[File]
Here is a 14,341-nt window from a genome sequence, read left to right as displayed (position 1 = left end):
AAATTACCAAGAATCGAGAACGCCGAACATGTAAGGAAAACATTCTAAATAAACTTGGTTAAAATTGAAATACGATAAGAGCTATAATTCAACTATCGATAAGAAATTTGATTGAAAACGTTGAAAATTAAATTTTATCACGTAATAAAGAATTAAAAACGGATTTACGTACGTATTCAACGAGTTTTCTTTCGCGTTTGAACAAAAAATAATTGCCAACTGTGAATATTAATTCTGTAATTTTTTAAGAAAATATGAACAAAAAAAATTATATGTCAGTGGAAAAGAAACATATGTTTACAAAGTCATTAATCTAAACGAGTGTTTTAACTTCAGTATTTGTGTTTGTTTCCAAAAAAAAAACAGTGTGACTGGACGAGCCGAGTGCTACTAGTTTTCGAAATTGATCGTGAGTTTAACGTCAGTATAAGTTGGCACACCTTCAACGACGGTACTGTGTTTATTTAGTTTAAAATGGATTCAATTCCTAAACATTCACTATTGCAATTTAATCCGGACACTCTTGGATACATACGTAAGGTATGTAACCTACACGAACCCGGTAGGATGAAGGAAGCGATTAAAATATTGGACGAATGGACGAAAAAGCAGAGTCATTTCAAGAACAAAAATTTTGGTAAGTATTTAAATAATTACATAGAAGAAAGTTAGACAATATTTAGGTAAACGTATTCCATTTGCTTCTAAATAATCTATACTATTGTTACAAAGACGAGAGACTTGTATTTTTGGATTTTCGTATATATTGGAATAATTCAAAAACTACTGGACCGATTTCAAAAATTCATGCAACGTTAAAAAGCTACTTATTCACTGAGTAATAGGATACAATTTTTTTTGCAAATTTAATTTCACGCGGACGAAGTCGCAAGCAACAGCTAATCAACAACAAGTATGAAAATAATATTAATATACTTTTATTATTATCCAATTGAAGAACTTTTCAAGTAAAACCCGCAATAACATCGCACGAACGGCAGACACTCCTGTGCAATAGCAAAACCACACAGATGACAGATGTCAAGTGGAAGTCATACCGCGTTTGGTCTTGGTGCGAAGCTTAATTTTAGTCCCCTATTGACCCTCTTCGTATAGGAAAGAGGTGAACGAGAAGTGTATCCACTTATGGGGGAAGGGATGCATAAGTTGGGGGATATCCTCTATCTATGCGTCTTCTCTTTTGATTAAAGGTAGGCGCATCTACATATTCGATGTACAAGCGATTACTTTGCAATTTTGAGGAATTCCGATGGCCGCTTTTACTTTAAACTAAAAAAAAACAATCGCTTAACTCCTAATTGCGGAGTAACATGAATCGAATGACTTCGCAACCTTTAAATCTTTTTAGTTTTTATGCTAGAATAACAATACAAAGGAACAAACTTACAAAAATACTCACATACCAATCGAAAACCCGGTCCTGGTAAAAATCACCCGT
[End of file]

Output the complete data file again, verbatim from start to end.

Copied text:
Here is a 14,341-nt window from a genome sequence, read left to right as displayed (position 1 = left end):
AAATTACCAAGAATCGAGAACGCCGAACATGTAAGGAAAACATTCTAAATAAACTTGGTTAAAATTGAAATACGATAAGAGCTATAATTCAACTATCGATAAGAAATTTGATTGAAAACGTTGAAAATTAAATTTTATCACGTAATAAAGAATTAAAAACGGATTTACGTACGTATTCAACGAGTTTTCTTTCGCGTTTGAACAAAAAATAATTGCCAACTGTGAATATTAATTCTGTAATTTTTTAAGAAAATATGAACAAAAAAAATTATATGTCAGTGGAAAAGAAACATATGTTTACAAAGTCATTAATCTAAACGAGTGTTTTAACTTCAGTATTTGTGTTTGTTTCCAAAAAAAAAACAGTGTGACTGGACGAGCCGAGTGCTACTAGTTTTCGAAATTGATCGTGAGTTTAACGTCAGTATAAGTTGGCACACCTTCAACGACGGTACTGTGTTTATTTAGTTTAAAATGGATTCAATTCCTAAACATTCACTATTGCAATTTAATCCGGACACTCTTGGATACATACGTAAGGTATGTAACCTACACGAACCCGGTAGGATGAAGGAAGCGATTAAAATATTGGACGAATGGACGAAAAAGCAGAGTCATTTCAAGAACAAAAATTTTGGTAAGTATTTAAATAATTACATAGAAGAAAGTTAGACAATATTTAGGTAAACGTATTCCATTTGCTTCTAAATAATCTATACTATTGTTACAAAGACGAGAGACTTGTATTTTTGGATTTTCGTATATATTGGAATAATTCAAAAACTACTGGACCGATTTCAAAAATTCATGCAACGTTAAAAAGCTACTTATTCACTGAGTAATAGGATACAATTTTTTTTGCAAATTTAATTTCACGCGGACGAAGTCGCAAGCAACAGCTAATCAACAACAAGTATGAAAATAATATTAATATACTTTTATTATTATCCAATTGAAGAACTTTTCAAGTAAAACCCGCAATAACATCGCACGAACGGCAGACACTCCTGTGCAATAGCAAAACCACACAGATGACAGATGTCAAGTGGAAGTCATACCGCGTTTGGTCTTGGTGCGAAGCTTAATTTTAGTCCCCTATTGACCCTCTTCGTATAGGAAAGAGGTGAACGAGAAGTGTATCCACTTATGGGGGAAGGGATGCATAAGTTGGGGGATATCCTCTATCTATGCGTCTTCTCTTTTGATTAAAGGTAGGCGCATCTACATATTCGATGTACAAGCGATTACTTTGCAATTTTGAGGAATTCCGATGGCCGCTTTTACTTTAAACTAAAAAAAAACAATCGCTTAACTCCTAATTGCGGAGTAACATGAATCGAATGACTTCGCAACCTTTAAATCTTTTTAGTTTTTATGCTAGAATAACAATACAAAGGAACAAACTTACAAAAATACTCACATACCAATCGAAAACCCGGTCCTGGTAAAAATCACCCGT